|This article does not cite any references or sources. (March 2013)|
The Really Red line up consisted of John Paul Williams on bass guitar, Ronnie "U-Ron" Bond vocalist/lyricist, Bob Weber on drums and Kelly Younger on guitar. Really Red quickly evolved into one of the most prominent and popular Texas punk bands of that era. Their sound developed into something unique and distinctive, while never straying too far from its loud, fast, aggressive roots. As one of the original first-generation Texas punk bands they built on the punk genre bringing all kinds of influences to bear, including the influences of Texas psychedelic stalwarts like the 13th Floor Elevators and the Red Crayola. Like Austin's Big Boys and The Dicks, they made something specifically Texan out of punk rock. Their progressive socially conscious politics boldly flaunted the Lone Star mainstream. The result was inventive, multifaceted, and powerful. They left behind memories of countless passionate, high-energy shows, and a legacy of classic recordings. On special rare occasions Austrian avante garde film maker, Kurt Kren, would project his films as a backdrop for the band's performance.
Along with a few other groundbreaking local bands, they helped kick-start the early punk scene in Houston and spread their message further by taking to the road touring the USA several times and playing some dates in Canada. They often shared the bill with other such pioneering acts as D.O.A., The Dicks, Circle Jerks, The Offenders, 999, The Lewd, Articles of Faith, Mydolls, SPK, Negative Approach, Sado Nation, MDC, Vex, Culturcide, The Bad Brains, The Effigies, The Big Boys and The Dead Kennedys among many others.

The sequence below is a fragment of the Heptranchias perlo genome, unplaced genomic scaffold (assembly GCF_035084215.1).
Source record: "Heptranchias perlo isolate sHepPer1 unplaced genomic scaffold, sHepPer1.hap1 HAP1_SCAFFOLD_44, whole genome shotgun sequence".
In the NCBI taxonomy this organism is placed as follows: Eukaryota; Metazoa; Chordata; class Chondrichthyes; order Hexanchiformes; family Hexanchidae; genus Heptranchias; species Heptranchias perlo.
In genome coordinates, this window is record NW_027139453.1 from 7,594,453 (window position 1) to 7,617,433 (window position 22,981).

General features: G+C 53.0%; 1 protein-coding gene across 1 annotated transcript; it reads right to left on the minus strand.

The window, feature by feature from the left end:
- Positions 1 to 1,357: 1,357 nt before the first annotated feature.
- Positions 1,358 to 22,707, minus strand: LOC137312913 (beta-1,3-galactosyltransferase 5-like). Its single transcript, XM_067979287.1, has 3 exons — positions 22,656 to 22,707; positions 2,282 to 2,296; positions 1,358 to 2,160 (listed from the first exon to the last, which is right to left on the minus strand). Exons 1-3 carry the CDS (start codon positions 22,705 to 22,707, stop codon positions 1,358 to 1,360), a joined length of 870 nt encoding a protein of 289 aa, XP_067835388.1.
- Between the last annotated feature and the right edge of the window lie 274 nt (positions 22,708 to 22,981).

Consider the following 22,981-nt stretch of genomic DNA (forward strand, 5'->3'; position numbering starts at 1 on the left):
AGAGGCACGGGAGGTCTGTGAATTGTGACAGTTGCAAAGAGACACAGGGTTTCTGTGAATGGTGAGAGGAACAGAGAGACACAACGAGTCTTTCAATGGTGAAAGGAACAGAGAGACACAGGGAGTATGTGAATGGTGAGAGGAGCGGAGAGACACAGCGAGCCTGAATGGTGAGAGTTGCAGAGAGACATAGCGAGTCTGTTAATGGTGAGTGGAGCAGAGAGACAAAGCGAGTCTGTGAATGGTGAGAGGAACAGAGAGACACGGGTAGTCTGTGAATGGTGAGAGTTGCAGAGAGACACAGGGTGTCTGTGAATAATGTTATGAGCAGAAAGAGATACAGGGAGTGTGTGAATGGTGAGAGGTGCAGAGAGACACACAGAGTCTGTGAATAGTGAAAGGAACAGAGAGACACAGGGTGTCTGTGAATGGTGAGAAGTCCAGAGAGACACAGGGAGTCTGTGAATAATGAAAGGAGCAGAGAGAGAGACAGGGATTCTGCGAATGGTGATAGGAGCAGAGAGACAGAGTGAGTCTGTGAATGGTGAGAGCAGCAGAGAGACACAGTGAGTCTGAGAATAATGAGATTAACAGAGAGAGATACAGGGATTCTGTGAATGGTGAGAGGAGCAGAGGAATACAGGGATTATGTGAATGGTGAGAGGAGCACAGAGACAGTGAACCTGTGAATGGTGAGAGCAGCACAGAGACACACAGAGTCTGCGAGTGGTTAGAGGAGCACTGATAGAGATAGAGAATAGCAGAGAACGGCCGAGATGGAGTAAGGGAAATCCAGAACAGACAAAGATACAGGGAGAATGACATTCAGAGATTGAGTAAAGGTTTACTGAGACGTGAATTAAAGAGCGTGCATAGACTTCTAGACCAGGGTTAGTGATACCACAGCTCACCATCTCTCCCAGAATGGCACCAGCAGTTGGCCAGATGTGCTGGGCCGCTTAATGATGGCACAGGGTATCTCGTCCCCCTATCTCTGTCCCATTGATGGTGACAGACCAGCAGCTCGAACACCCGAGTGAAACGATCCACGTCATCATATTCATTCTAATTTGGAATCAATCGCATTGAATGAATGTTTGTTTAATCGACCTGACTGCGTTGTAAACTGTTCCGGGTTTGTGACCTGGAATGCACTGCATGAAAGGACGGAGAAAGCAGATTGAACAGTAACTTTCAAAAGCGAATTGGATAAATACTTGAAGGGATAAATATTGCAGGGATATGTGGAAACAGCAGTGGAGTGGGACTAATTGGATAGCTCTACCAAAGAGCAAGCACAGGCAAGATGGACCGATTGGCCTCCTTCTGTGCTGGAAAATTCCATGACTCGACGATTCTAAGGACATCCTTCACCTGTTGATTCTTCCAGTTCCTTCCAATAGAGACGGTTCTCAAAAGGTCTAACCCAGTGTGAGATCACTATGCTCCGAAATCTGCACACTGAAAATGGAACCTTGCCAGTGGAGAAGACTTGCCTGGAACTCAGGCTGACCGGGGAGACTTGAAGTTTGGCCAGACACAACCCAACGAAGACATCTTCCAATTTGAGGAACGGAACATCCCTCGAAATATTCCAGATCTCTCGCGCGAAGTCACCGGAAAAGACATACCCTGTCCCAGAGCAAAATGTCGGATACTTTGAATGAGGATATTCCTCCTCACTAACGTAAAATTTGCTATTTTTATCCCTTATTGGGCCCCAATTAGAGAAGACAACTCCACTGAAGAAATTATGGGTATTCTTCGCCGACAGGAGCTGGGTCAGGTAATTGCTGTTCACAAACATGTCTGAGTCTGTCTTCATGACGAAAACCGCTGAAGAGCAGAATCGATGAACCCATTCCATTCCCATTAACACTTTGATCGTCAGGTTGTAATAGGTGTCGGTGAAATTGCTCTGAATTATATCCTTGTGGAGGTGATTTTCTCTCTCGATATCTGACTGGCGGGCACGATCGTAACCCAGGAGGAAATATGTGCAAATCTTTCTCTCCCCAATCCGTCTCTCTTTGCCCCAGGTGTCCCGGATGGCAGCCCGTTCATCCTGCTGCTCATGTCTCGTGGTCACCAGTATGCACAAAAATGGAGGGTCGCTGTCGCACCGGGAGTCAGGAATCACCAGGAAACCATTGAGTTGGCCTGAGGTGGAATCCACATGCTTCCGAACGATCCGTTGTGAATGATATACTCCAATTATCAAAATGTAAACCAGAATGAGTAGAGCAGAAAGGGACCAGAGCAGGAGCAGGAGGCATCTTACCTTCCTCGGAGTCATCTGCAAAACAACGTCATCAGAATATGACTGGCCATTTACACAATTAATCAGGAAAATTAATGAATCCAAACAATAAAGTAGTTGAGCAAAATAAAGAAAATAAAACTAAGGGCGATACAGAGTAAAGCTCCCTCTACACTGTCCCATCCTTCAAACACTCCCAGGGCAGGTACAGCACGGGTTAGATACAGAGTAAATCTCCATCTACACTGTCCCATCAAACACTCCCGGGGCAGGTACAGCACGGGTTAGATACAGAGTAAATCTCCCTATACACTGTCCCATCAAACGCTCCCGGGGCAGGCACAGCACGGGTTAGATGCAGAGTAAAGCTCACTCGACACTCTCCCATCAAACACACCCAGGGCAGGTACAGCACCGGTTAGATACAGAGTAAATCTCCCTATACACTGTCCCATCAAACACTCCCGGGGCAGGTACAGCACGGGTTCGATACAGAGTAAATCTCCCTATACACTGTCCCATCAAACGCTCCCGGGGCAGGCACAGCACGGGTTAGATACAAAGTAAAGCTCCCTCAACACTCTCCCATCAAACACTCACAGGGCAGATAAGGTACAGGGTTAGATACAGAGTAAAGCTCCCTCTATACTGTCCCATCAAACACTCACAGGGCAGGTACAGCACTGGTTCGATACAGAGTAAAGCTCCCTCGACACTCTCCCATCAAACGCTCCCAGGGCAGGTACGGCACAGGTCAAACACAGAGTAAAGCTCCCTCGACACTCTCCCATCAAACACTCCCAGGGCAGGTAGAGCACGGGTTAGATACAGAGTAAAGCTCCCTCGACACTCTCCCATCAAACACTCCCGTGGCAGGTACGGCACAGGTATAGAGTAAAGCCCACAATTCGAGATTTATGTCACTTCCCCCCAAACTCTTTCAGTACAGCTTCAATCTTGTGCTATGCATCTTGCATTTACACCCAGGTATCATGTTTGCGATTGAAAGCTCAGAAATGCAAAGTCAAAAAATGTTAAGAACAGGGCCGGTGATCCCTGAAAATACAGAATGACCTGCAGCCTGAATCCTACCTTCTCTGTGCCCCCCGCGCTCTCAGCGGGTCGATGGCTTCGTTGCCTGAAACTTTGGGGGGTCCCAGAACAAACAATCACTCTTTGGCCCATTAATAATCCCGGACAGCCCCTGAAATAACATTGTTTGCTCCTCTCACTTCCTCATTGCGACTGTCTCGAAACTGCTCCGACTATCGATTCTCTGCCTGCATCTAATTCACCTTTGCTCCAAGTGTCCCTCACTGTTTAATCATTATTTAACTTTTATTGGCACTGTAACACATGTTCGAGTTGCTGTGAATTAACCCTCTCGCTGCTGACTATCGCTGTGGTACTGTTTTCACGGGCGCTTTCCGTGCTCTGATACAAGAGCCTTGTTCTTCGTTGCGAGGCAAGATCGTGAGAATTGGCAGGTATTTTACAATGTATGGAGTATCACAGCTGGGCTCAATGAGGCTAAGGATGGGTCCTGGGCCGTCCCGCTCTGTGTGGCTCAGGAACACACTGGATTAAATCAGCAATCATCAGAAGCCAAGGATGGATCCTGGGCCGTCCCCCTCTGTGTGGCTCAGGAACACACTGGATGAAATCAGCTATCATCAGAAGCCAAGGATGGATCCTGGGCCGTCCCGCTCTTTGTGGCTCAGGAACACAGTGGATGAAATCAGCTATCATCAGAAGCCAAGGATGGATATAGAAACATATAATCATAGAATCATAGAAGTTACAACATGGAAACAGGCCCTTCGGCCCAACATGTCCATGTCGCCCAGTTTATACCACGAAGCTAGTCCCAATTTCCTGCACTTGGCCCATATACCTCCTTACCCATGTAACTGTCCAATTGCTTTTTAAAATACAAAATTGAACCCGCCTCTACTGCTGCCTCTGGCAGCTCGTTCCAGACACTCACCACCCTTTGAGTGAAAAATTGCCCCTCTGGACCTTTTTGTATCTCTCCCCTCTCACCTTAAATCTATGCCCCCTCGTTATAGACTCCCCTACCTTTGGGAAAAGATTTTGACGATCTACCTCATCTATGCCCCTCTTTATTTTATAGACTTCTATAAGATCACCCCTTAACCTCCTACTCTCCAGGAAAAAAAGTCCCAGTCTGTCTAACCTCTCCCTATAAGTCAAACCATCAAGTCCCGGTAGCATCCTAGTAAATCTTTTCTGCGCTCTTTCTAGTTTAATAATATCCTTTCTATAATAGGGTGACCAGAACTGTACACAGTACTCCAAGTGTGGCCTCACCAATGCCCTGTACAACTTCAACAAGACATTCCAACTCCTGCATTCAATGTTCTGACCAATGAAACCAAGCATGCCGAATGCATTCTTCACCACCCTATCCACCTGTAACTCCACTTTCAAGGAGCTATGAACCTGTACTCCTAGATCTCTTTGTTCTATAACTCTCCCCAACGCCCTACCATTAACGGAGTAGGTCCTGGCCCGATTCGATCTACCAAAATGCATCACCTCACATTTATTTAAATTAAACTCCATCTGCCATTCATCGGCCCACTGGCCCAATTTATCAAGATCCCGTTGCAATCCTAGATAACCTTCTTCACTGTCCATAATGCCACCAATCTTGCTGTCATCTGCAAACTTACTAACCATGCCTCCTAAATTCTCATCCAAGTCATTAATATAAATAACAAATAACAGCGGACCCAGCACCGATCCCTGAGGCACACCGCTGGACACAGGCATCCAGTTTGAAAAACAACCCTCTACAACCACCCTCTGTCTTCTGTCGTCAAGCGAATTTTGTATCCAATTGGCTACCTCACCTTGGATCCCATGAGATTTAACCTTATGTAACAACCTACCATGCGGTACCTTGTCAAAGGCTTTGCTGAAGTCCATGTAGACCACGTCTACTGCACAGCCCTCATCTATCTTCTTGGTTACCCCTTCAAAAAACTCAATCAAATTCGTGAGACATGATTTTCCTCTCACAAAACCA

In Houston, they helped make the local scene explode and created a sense of community like no other local band had done previously or since. Along with their "paying gigs" they were always available to do benefit shows for causes as diverse as The Nuclear Freeze Campaign, the Canadian Vancouver 5 Legal Defense, KPFT radio or even for a vet bill for an injured dog. They thrived on the DIY ethic, starting the co-op C.I.A. Records label. As well as fronting Really Red, lead singer U-Ron, as Perry Coma, hosted the original "Funhouse" radio show, on Pacifica's Houston station KPFT, cracking open many a young suburban Houston mind to punk and other new underground music. Their huge contributions to the early Houston and Texas underground scene cannot be overstated yet somehow Really Red's contributions and influence has been often overlooked and neglected.
Really Red broke up in 1985 after releasing 2 albums, 2 singles, 2 EP's, and tracks on various compilations. Their classic '81 LP "Teaching You The Fear" was re-issued on Empty Records in 2004. Most of side two of their 2nd album, "Rest in Pain", departed from the punk genre into a dark soundscape that was a homage to the Red Crayola's "Parable of Arable Land" album.
Their song "Prostitution" appeared on the Alternative Tentacles punk compilation album Let Them Eat Jellybeans. An alternative take of "Nobody Rules" was included on the compilation "Cottage Cheese from the Lips of Death" and "I was a Teenage Fuckup" appeared on the soundtrack to the film American Hardcore.
The only member to continue making music has been drummer Bob Weber who joined the Houston band Anarchitex.
Members (sometimes under various other names)
- Ronald "U-Ron" Bond - Vocals/lyrics
- Kelly Younger - Guitar
- Robert Weber - Drums
- John Paul Williams - Bass guitar
Singles and EPs
- Crowd Control/Corporate Settings 7" (CIA Records) - 1979
- Modern Needs/White Lies 7" (CIA Records) - 1980
- Despise Moral Majority: 4 song Live 7" EP (CIA Records) - 1980
- New Strings for Old Puppets 7" EP (CIA Records) - 1982
- Teaching You the Fear (CIA Records) - 1981 (subsequently reissued on Empty Records) - 2004
- Rest in Pain (CIA Records) - 1985
- Really Red 1980 - 1984 (Angry Neighbor) CD
- Let Them Eat Jellybeans (Alternative Tentacles, 1981)
- Cottage Cheese from the Lips of Death (Ward 9 Records, 1983)
- American Hardcore Soundtrack (Rhino Records, 2006)